"You know they won't work with our color scheme," David said in an attempt to console me. Brocades of muted rose, green, and beige cover the dark-wooden rococo frames of the three-piece set I purchased as part of a psycho shopping spree in Los Angeles. My sofas make me feel like a dowager during teatime. Minimalist and urban they are not. Expensive they were.

I consulted my notes to find out why money was an irrational reason to keep my fabulous sofas.

David didn't have to research the answer before telling me, "Remember what she said, Barb. The money's already gone. Keeping those sofas won't bring it back."

"Fine!" I am less graceful about defeat than my magnanimous partner. Though it pains me to contemplate on which credit card I am still paying for the damned things, I realize that the sofas must go.

Next up: "Paper." Every brochure, program, and birthday card will have to be examined independently for sentimental worth. David promises to be ruthless.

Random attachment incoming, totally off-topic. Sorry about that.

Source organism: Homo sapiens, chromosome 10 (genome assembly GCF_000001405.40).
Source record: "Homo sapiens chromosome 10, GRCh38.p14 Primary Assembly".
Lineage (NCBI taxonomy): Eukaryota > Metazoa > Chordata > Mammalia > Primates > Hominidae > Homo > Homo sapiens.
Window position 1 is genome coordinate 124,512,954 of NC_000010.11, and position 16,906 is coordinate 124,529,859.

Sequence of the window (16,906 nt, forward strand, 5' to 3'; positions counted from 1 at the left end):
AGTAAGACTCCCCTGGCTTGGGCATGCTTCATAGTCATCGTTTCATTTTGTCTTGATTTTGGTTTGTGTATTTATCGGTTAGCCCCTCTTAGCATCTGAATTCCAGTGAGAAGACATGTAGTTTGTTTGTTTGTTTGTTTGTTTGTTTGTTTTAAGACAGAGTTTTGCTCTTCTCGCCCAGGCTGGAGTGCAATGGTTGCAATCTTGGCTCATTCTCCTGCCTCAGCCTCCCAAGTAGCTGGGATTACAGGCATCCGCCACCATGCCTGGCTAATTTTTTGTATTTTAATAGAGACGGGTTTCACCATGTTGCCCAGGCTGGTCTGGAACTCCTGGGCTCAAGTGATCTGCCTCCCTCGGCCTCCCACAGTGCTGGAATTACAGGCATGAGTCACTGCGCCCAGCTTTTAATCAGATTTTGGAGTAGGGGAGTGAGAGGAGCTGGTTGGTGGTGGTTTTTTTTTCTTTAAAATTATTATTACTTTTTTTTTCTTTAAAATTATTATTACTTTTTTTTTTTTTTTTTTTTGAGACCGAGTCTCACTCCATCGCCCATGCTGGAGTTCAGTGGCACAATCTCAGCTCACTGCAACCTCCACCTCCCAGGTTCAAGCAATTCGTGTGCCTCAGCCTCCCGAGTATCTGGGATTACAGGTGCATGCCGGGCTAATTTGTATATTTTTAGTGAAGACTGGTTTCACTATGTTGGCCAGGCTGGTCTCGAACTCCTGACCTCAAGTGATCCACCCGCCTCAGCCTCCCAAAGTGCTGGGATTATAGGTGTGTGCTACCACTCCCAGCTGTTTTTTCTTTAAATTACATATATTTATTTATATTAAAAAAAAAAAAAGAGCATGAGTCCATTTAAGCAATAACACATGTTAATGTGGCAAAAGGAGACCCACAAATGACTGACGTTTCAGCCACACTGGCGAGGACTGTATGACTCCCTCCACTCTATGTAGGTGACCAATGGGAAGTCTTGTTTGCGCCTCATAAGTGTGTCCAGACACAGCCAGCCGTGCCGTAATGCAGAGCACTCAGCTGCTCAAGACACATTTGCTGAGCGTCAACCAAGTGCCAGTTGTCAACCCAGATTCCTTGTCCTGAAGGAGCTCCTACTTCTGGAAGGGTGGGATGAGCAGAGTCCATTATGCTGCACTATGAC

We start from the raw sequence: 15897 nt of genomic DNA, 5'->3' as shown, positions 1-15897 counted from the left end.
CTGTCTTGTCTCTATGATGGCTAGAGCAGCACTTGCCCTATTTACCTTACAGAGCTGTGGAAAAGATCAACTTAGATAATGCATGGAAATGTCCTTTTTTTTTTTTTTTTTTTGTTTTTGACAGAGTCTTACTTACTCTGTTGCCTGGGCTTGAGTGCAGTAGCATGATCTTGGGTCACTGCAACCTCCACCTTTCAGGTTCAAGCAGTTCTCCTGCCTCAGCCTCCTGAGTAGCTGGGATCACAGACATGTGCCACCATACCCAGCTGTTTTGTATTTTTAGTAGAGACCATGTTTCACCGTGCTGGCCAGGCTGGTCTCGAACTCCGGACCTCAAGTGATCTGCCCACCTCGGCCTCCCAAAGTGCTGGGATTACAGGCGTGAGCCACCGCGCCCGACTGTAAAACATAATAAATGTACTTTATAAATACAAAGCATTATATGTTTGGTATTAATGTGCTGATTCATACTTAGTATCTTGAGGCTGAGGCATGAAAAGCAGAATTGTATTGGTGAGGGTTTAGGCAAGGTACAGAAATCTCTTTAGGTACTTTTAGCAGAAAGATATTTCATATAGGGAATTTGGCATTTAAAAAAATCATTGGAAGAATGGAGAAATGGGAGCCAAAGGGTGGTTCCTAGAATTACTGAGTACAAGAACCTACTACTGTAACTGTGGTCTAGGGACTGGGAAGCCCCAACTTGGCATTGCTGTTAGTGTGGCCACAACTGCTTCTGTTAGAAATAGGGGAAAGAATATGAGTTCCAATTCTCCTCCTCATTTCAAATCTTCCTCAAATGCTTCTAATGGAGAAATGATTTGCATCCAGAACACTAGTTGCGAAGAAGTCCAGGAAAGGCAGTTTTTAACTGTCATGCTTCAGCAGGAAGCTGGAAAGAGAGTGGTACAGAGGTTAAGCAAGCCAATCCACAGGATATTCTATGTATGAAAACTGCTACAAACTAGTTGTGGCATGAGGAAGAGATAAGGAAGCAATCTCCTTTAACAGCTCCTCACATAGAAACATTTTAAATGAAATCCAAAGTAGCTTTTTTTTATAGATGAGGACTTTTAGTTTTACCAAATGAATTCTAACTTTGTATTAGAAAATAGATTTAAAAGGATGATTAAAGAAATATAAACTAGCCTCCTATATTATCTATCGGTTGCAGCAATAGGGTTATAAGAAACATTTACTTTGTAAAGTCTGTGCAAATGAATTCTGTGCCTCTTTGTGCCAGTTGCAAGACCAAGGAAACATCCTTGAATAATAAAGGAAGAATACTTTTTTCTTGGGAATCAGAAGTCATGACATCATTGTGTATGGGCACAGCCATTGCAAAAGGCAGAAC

"I have the map from when I rode my bicycle across Europe in 1977," David announced.

"That's important. You should keep that," I said.

"I haven't looked at it in over 20 years."

"Oh. Couldn't you frame it or something?" I knew it was a stupid question before I could stop myself from asking it. A weathered old map was not part of our modernist vision.

The only column left was "Guilt." These are items we keep because they were given to us by a loved one; especially one who upon entering your home is likely to scan your walls in a silent but obvious search for the macramé wall sculpture she believed was the "perfect piece of art to bring some warmth to this cold, minimalist environment." We live in fear of these spot inspections because we don't want to hurt anyone's feelings or make them think we are ungrateful for their kindness.